Today, it’s three months since I lost my beloved wife, Fiona. I’m hoping to post a blog entry on the 25th of each month in order to share more of what I have learned about grieving the loss of a loved one. I know for a fact that there are people out there reading this blog who have said that my thoughts on this subject help them in their grief too*.
I’ve often heard it said that one of the most noticeable features of the bereavement grief process is that those left behind tend to dream a lot about the person they’ve lost. Sometimes these dreams occur every night; sometimes they are less frequent, but it does seem to be a common feature. And today I want to talk about how these dreams can help you to come to terms with your loss.
In my dreams, Fiona has often been present, not necessarily playing an active role, but maybe just sitting quietly in the background. Sometimes she talks to me too; it’s just talk about whatever’s going on in the dream. In the dream, I usually know she’s not with us anymore, but it doesn’t seem strange sitting and talking with her. I haven’t had bad dreams about her, but I do know of people who have had bad dreams about their lost loved ones. I’ll come on to that later. But it really is almost as if I can spend time with her in my dreams, even though it’s neither sought out nor deliberate. And this is a great comfort to me.
So, how does this work, and why can it help the grieving process?
Well, first of all, I think it’s incorrect when people use the old cliché that a person is ‘with us in spirit’. I’m not convinced; I believe she’s gone on to be with the Lord, as I’ve said before. But I do believe this: I think that everything that a person has put into our lives during our time together, is what remains with us on this Earth. All my attitude changes, because of life spent with her; everything she built into my life, all that still remains. I am the man I am today mainly because of her ‘input’ over the years. Everything that she was to me remains, if you like, alive in my memory. That other old cliché, the one where folk say that as long as we remember a person, they live on ‘in our hearts’, is, I believe, approaching what is happening. And so it’s as if we have a facsimile, like a ‘hologram’ of that person – personality, physical body, clothes, voice and what have you – stored away in our memories. And then, in our dreams, we can access these memories on a more meaningful level.**
I think it’s also that our subconscious mind – which is apparently more active in the dream state – has these dialogues with the departed because we can’t do it in real life. Only in our dreams is our full set of fantasy senses released into operation. You know how we can do things in our dreams that we can’t do in real life; well, this is one of those things. We can therefore talk things out with our beloved, albeit not really; it’s not really her, but we are talking with her memory. In a very real sense, we can commune with our loved one that is present in our heart. And so we can maybe say things we wish we’d said when she was still physically alive, maybe tie up ‘loose ends’, maybe assure her of our love (and possibly even be assured in return).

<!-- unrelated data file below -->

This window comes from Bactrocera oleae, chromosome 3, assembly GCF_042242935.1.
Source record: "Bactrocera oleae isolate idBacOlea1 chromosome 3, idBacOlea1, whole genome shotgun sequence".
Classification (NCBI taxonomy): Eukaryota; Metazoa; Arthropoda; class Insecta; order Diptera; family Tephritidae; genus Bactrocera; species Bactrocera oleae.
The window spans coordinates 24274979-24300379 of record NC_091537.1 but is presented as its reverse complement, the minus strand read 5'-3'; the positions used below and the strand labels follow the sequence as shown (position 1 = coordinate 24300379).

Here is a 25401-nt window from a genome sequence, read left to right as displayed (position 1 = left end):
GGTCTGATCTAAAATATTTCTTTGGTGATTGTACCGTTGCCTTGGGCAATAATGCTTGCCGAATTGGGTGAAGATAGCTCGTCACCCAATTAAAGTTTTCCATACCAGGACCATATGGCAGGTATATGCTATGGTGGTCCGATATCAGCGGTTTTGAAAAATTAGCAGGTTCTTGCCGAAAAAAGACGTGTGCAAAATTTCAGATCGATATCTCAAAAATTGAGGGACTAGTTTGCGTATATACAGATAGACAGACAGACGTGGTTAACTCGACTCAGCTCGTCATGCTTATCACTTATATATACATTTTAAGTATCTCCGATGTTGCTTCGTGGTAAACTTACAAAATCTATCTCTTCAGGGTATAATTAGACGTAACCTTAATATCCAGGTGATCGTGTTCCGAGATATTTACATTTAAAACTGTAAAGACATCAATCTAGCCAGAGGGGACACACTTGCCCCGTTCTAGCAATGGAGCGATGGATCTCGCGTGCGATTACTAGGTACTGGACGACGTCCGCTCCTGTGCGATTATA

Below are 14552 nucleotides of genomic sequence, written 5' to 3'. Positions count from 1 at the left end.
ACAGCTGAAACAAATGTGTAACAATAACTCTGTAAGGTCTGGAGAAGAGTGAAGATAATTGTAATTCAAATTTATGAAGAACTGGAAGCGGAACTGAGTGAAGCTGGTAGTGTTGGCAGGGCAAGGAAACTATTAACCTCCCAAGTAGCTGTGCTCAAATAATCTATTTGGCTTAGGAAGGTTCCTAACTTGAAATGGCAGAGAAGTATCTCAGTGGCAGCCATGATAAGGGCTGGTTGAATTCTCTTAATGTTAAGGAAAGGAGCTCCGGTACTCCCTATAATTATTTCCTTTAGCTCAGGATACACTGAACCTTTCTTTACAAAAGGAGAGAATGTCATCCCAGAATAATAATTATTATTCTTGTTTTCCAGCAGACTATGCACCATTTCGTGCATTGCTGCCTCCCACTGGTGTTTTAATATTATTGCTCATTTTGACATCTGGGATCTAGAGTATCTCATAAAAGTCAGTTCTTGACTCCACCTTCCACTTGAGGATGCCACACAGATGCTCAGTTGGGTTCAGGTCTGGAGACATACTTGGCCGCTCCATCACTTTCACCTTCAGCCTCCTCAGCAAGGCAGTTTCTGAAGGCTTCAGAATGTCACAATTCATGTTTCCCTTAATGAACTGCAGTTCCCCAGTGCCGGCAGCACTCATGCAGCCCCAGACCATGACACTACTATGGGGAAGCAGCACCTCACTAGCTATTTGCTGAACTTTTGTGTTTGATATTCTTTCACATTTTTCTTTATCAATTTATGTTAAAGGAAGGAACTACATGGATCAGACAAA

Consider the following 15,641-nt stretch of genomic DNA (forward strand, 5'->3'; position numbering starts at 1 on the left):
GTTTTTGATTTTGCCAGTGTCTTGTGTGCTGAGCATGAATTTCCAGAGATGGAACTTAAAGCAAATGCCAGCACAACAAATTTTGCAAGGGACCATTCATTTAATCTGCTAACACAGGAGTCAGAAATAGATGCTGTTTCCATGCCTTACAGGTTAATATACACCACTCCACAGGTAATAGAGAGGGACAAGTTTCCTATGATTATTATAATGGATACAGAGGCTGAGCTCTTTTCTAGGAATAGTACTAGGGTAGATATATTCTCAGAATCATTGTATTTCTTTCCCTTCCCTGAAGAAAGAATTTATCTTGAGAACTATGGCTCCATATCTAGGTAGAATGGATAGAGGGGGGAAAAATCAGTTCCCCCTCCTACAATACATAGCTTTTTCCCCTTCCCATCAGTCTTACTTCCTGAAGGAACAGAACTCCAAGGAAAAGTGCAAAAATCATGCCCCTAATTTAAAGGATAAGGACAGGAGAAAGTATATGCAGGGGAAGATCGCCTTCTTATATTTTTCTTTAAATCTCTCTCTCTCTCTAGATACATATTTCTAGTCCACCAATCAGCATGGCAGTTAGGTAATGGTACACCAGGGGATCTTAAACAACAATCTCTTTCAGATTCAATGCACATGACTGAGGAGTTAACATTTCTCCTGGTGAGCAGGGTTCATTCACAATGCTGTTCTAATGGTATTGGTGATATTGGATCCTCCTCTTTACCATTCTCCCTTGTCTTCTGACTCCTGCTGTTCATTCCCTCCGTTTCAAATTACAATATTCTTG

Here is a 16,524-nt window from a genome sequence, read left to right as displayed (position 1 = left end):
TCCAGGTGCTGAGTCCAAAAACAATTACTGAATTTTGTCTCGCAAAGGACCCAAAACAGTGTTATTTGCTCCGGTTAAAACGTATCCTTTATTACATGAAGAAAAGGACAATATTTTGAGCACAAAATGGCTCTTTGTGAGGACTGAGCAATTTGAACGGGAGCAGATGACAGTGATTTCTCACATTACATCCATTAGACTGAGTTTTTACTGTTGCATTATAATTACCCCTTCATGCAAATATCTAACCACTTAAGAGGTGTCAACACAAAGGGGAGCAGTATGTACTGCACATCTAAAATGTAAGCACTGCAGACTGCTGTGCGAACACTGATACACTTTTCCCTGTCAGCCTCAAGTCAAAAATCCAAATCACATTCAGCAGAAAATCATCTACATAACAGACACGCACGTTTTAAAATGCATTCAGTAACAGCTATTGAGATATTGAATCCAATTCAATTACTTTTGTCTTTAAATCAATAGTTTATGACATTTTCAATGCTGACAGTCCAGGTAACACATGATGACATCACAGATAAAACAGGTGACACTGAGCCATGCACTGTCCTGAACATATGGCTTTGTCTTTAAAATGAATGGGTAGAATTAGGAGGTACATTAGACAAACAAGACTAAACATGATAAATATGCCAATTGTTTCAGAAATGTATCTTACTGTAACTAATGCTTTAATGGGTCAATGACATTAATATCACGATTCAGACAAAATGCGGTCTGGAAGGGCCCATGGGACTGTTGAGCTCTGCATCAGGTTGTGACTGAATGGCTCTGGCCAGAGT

Although we may not always remember our dreams (in fact apparently it’s quite rare that we do), the effects of them, because they happened in our subconscious mind, will remain there in our subconscious mind, where actually they can do the most good and promote the most healing. The subconscious mind is recognised as having a powerful influence on our rational, conscious mind (just Google ‘subliminal messages’ to get a handle on this!) and any good stuff that happens in there is not lost even though we may not be able to access it directly.
What about bad dreams about the person you’ve lost? I personally think these can come from two main sources: unfinished business; and a reflection of the damage and hurt which accumulated during the process of the person’s loss; in Fiona’s case, we were ‘under the cancer cloud’ for just over three years. Or alternatively, the sudden trauma of an unexpected death, say by a road accident or a very short terminal illness, carries a special set of pains all of its own. In this case, there is much more chance of ‘unfinished business’; maybe you had harsh words with the person before they set out on the journey from which they did not return.
Either way, the dream-land can be a place where you can resolve, or at least discern, these issues. Maybe you can talk things out with the departed person. Sort out the unfinished business, ask for forgiveness, offer forgiveness, reaffirm your love. Often, though, bad dreams tend to be much less ‘rational’ than good dreams, if indeed any dream can be said to be rational! And therefore maybe the cause of the bad dreams might be presented in an abstract fashion, or by metaphor or symbolic things or similar. If it’s not clear what the problem is, perhaps you might try seeking professional counselling help. Most hospice organisations, for example, offer a bereavement counselling service at which these issues can be talked out. Or call the Samaritans! Or maybe just chat with a trusted friend or minister – although I realise that your trusted friend may well have been almost as close to the person you’ve lost as you were, so choose wisely. Maybe also have a notebook by your bed so that if you have a particularly vivid dream (good or bad), you can write it down at the time, because it’s almost certain that if you don’t, you will have forgotten it by morning!